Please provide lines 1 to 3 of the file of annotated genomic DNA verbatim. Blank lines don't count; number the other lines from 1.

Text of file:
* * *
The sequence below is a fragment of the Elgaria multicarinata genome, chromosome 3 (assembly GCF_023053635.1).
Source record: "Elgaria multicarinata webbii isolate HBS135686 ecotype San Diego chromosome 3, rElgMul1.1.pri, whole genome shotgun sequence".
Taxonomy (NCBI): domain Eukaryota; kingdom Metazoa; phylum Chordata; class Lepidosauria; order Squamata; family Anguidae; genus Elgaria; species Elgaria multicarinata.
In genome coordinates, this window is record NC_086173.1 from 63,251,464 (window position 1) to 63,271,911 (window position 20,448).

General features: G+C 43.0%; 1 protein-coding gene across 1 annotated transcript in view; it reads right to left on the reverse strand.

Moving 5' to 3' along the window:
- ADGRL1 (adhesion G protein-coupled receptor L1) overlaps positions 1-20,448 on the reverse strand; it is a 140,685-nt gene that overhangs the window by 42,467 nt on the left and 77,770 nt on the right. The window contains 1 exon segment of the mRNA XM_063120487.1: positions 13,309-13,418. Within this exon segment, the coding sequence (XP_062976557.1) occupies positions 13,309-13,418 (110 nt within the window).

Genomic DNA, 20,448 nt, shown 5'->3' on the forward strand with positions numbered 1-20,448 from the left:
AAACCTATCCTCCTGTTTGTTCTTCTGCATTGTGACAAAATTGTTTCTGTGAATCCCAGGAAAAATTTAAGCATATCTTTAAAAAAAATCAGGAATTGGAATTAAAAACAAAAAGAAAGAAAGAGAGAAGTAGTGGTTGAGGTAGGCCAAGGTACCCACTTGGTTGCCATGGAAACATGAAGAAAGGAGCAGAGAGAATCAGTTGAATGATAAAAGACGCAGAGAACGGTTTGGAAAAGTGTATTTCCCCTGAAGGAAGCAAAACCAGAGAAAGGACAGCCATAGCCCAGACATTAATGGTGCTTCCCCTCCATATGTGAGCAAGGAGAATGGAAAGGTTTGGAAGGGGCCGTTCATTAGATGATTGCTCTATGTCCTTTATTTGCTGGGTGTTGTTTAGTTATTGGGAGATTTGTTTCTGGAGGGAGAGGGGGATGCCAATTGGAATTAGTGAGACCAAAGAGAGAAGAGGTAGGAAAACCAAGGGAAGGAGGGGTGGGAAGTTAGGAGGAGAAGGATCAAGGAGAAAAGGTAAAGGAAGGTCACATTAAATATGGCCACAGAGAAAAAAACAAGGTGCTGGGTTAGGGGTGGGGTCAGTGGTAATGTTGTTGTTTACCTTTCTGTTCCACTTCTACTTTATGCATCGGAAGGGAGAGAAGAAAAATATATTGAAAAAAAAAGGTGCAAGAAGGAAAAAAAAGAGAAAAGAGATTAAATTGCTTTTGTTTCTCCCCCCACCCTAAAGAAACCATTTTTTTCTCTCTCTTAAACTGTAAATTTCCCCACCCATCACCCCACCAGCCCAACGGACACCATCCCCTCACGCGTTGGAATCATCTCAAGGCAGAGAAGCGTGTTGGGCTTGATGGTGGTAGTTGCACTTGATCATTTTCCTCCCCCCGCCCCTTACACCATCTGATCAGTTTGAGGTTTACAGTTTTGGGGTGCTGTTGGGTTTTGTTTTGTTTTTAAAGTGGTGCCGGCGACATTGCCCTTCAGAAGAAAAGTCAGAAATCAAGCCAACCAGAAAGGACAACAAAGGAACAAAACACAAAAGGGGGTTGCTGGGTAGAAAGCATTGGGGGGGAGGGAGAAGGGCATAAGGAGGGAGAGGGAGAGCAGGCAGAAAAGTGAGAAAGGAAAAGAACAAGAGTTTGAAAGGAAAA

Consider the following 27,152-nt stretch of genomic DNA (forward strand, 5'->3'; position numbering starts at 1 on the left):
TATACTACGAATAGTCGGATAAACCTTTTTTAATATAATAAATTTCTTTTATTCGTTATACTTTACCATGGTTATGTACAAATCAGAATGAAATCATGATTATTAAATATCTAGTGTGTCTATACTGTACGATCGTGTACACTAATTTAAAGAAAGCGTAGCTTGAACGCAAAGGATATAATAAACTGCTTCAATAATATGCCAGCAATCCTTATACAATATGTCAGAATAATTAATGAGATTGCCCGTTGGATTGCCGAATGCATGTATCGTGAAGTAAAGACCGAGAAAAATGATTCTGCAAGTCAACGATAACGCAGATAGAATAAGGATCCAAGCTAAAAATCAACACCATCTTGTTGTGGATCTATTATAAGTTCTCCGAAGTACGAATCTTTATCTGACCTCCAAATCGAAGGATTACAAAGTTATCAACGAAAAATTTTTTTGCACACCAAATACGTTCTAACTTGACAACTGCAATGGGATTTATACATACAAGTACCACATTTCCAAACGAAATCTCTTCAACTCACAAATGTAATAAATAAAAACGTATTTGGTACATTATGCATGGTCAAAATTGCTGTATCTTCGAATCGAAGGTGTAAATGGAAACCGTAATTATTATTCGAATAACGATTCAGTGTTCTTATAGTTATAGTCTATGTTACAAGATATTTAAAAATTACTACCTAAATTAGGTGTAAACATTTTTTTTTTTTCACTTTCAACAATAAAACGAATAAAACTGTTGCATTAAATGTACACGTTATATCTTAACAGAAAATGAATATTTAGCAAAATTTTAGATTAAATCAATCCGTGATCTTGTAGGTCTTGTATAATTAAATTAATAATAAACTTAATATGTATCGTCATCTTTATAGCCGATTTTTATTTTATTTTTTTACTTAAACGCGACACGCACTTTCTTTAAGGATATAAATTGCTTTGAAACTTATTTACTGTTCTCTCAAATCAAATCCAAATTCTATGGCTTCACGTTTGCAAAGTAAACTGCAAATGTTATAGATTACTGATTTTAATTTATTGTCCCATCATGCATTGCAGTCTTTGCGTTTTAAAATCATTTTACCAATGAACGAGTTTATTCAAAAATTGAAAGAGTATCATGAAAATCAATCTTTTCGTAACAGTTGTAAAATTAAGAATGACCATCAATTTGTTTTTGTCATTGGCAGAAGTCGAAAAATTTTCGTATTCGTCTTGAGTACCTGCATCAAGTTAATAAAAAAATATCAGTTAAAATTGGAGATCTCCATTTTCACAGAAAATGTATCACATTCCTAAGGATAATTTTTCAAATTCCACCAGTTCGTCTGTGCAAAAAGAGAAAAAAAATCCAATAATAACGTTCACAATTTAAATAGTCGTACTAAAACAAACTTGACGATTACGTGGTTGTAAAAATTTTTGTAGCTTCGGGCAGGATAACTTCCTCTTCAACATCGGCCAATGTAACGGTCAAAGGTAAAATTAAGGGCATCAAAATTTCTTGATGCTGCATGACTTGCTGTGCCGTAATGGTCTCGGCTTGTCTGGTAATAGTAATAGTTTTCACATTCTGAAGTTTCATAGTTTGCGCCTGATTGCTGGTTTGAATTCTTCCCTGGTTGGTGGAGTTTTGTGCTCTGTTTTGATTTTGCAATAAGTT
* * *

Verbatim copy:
The sequence below is a fragment of the Elgaria multicarinata genome, chromosome 3 (assembly GCF_023053635.1).
Source record: "Elgaria multicarinata webbii isolate HBS135686 ecotype San Diego chromosome 3, rElgMul1.1.pri, whole genome shotgun sequence".
Taxonomy (NCBI): domain Eukaryota; kingdom Metazoa; phylum Chordata; class Lepidosauria; order Squamata; family Anguidae; genus Elgaria; species Elgaria multicarinata.